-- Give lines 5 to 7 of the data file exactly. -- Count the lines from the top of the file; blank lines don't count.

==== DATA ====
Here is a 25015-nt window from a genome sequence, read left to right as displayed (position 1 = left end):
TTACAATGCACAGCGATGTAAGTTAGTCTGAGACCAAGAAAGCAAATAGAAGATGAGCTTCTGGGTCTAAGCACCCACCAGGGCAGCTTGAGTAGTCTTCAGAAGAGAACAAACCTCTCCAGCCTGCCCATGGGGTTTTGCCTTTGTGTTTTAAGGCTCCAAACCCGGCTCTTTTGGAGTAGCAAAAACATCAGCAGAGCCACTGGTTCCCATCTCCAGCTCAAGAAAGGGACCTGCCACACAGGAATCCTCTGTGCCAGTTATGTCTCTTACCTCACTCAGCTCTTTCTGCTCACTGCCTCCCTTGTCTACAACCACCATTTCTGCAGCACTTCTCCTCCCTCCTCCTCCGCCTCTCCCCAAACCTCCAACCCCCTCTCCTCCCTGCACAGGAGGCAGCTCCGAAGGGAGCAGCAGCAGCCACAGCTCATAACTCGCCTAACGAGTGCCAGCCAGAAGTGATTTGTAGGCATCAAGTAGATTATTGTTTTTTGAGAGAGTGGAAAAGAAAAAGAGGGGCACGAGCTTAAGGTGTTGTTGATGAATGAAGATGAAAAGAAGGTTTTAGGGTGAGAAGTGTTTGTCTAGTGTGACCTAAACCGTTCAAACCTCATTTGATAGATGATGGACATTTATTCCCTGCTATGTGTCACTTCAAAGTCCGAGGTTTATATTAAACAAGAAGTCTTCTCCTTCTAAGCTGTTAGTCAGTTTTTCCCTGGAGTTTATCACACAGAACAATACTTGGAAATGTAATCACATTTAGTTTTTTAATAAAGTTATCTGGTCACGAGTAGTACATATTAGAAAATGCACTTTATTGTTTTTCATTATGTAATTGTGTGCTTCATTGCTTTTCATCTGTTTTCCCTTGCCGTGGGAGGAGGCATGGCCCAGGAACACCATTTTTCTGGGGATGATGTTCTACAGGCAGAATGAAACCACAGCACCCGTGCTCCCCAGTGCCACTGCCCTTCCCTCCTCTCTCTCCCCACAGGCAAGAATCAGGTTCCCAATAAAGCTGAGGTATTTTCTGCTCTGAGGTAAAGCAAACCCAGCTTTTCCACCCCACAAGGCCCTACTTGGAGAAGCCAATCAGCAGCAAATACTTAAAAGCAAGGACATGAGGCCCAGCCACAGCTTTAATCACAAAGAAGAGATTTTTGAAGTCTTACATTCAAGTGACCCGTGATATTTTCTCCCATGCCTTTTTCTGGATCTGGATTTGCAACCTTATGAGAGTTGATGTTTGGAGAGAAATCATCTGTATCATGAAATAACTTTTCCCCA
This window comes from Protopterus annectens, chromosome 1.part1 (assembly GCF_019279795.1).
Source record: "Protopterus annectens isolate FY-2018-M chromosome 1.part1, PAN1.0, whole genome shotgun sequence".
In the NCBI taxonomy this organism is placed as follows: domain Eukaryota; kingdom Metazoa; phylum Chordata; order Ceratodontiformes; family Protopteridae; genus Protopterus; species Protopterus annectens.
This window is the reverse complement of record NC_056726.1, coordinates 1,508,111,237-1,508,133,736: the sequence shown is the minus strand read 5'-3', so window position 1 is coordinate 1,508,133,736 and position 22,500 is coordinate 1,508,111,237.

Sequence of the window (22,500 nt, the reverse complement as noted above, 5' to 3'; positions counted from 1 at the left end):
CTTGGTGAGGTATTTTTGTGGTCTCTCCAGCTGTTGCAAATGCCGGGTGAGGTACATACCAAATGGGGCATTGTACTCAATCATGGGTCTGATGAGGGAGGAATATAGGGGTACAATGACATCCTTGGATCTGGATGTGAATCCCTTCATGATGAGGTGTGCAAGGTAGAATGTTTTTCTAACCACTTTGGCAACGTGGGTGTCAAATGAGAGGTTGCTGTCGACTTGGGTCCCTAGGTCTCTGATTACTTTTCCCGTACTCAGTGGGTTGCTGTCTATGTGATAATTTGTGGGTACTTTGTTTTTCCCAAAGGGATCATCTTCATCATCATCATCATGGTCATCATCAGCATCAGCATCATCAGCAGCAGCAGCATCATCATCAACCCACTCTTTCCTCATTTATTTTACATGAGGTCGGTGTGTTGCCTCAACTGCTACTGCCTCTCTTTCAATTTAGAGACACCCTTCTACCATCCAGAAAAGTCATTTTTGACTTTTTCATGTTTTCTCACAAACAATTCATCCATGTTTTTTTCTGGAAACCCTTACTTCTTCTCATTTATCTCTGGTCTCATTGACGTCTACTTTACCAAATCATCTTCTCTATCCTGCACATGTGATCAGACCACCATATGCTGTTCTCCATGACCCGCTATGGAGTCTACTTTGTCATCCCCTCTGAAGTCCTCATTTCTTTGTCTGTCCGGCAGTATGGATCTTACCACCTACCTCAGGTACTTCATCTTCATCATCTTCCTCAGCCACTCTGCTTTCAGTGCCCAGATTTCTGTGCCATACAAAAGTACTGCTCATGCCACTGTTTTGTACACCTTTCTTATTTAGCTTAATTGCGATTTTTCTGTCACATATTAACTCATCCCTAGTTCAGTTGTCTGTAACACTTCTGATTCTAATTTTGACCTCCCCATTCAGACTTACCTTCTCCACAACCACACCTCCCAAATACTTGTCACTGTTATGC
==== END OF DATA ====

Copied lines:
In the NCBI taxonomy this organism is placed as follows: domain Eukaryota; kingdom Metazoa; phylum Chordata; order Ceratodontiformes; family Protopteridae; genus Protopterus; species Protopterus annectens.
This window is the reverse complement of record NC_056726.1, coordinates 1,508,111,237-1,508,133,736: the sequence shown is the minus strand read 5'-3', so window position 1 is coordinate 1,508,133,736 and position 22,500 is coordinate 1,508,111,237.

Sequence of the window (22,500 nt, the reverse complement as noted above, 5' to 3'; positions counted from 1 at the left end):